Thursday, January 7, 2021

Devotional 1-8-21

This is my commandment: love each other just as I have loved you. --John 15:12

I played my drum for him...
I played my best for him...
Then he smiled at me...
Me and my drum.

--The Little Drummer Boy, Harry Simeone, Katherine Kennicott, Davis Henry Onorati

When I first saw this cartoon, my first reaction was to laugh. We all know the story of the Little Drummer Boy who plays his drum for Baby Jesus. We picture a young boy with a small drum playing softly.

But here, we see a heavy metal drummer who wants to "set up." That means speakers and we assume drumming that would not be considered a lullaby. And it's funny. 

But, look at the baby! Although Mary looks perplexed and Joseph unsure, the baby is happy, with his arms out. He's excited to see this alternative drummer and seems to be saying, "Play it, man!" The song says the drummer boy played his best for the Baby. I assume this green-haired fellow intends to play his heart out.

I am a septuagenarian who has never had her ears pierced. I just can't do it! Likewise, I have no tattoos. I'll admit, when I see someone covered with piercings and tattoos, I find it a little unsettling, but I'm working on it! Jesus said to love each other. He didn't put any limits or add any qualifications. Just love each other.

Be like the Baby!

Anita Farrell

Thursday, November 19, 2020

Devotional 11-19-20


 "Teach and admonish one another in all wisdom, and with gratitude in your hearts sing psalms, hymns and spiritual songs to God." Colossians 3:16 ((NRSV)

 When Pastor Glenn's letter arrived inviting me and many others to share a memory, story or devotional for the homecoming celebration in late September, I knew that I wanted  to participate. l have warm memories of meeting many of you at the Homecoming celebration in 2018. The question was where to begin.

 The Upper Room writing for August 3rd immediately caught my eyes for several reasons and I have borrowed both the title and scripture passage from that day. August 3, 2020 marked the 150th anniversary of my grandfather Darlington’s birth at Graefenburg, Kentucky. Among the gifts he had for ministry included a beautiful, strong tenor voice, and he used it effectively over many years. Those who attended an Annual Conference in which he presided said the morning worship was the highlight, both the meditation and the singing which he always led.

 We United Methodist are a people who love to sing. Music is a part of our collective DNA. Others may chant the liturgy, but we sing our faith. Our heritage goes back to John and Charles Wesley. John was the preacher "in whom the world was his parish" and brother Charles, the prolific writer of countless hymns which enrich our worship to this day. His hymns include among many Oh, for a thousand tongues to sing" (my grandfather's favorite), "Love divine, all love's excelling" (my favorite) and a beloved Christmas carol, "Hark! The herald angels sing." We are also blessed with a contemporary supplement to our hymnal with tunes and texts which resonate in an up to date manner.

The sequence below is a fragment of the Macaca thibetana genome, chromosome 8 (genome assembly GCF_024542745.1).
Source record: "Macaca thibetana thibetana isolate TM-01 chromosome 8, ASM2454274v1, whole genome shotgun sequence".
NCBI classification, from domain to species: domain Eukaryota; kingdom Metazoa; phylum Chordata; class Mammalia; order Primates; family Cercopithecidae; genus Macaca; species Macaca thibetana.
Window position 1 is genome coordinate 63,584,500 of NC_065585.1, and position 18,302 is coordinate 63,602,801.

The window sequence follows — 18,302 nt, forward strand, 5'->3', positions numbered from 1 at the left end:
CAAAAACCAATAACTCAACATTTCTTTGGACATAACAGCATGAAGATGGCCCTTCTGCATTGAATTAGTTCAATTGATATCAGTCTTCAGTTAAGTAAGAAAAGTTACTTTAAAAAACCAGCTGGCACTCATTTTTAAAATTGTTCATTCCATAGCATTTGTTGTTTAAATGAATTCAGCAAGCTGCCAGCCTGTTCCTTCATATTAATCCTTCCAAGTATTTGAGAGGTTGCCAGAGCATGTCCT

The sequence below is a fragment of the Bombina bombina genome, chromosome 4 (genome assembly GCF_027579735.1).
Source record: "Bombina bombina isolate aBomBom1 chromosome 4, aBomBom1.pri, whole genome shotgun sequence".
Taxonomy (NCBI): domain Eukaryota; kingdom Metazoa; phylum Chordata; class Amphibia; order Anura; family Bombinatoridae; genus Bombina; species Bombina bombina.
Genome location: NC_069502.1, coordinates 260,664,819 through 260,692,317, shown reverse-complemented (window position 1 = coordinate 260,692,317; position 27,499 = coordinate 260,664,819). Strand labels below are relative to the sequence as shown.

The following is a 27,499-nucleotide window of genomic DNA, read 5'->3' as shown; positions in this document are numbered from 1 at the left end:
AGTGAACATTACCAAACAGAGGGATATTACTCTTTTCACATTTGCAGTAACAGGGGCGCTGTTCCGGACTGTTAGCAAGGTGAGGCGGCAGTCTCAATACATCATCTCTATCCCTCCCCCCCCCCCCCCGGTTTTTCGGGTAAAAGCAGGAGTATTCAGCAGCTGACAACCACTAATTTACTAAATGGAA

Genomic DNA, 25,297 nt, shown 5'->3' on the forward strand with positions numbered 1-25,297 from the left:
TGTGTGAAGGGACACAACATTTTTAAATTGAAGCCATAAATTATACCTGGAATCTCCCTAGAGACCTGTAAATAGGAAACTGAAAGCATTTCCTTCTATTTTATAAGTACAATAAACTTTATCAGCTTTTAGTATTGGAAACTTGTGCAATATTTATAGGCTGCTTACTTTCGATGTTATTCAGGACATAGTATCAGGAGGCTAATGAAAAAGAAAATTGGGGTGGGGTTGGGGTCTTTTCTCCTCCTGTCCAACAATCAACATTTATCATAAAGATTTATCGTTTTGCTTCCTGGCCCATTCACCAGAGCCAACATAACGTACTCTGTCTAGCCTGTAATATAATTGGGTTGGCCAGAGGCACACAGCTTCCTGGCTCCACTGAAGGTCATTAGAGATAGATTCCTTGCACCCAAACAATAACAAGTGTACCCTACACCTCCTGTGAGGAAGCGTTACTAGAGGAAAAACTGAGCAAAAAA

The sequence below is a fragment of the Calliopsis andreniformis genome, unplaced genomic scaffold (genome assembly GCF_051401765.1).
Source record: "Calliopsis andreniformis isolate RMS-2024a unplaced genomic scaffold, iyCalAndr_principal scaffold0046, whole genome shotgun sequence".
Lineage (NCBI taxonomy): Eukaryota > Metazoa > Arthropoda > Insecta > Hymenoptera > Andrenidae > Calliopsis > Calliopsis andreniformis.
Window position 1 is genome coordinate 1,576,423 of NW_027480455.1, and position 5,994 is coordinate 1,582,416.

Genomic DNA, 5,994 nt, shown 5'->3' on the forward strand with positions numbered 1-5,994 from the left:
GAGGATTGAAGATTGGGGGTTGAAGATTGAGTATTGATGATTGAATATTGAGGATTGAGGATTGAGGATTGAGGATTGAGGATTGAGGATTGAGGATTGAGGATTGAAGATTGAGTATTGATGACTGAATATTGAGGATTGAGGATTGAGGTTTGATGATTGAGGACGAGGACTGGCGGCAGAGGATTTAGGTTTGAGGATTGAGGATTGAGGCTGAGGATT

There are many facets of the Covid 19 pandemic which have surely altered our lifestyle and worship is certainly one. The comment I hear most frequently is: “I miss being in worship with my friends." Even when this is possible, health experts remind us to maintain social distancing, one from another, and refrain from singing in a col1ective setting. Many churches, including my home church, have worked at providing worship via Facebook and YouTube for which I am grateful. When the hymns are played and the text appears on the screen of my computer, I sing at home! So in this challenging time in our lives, may we keep a song in our hearts, words of praise on our lips and in a place and space where it is safe to do so,  “keep singing'' our faith in Jesus Christ, our Redeemer and Savior.

Sue D. Woods 

Thursday, November 5, 2020

Devotional 11-6-20

 Life in 2020

(I still believe)

The year started just fine,
With a kiss and some wine,
Many plans to prosper and grow.
As the clock counted down,
Hopes and dreams all around,
2020 was here, don’t you know!

And, our lives moved along,
Seemed that nothing was wrong,
Yet, an evil was lying in wait.
There was nothing to hear,
Or to see, or to fear,
Yet a virus was holding our fate.

We were stopped in our tracks,
Seemed that medical facts,
Were becoming our daily routine.
Counting cases and deaths,
All of us holding breaths,
As our nation went in quarantine.

No more hugs, no more kisses,
Fewer dreams, fewer wishes,
Just waiting for life to return.
Would we ever get back,
On a normalcy track,
What lessons were we going to learn?

As the world got smaller,
And, the plague got taller,
And, our God seemed so far away.
Would we all come together,
As we braved stormy weather,
What would history books have to say?

Many churches they closed,
No more taking the host,
And we needed it now most of all.
No more singing the praises,
Due to mask covered faces,
Was our world beginning to fall?

And, the elderly suffered,
Our dear Fathers and Mothers,
Were taken away from our sight.
Their accommodation,
Was complete isolation,
Oh God please, won’t you show us your light?

Life fell apart quickly,
You were heathy or sickly,
And, that would determine your days.
Would you brave the unknown,
Or would you hide in your home,
Yes, your path, was one of two ways

With our mask covered faces,
There were fights among races,
And, businesses soon shutting down.
There were livelihoods broken,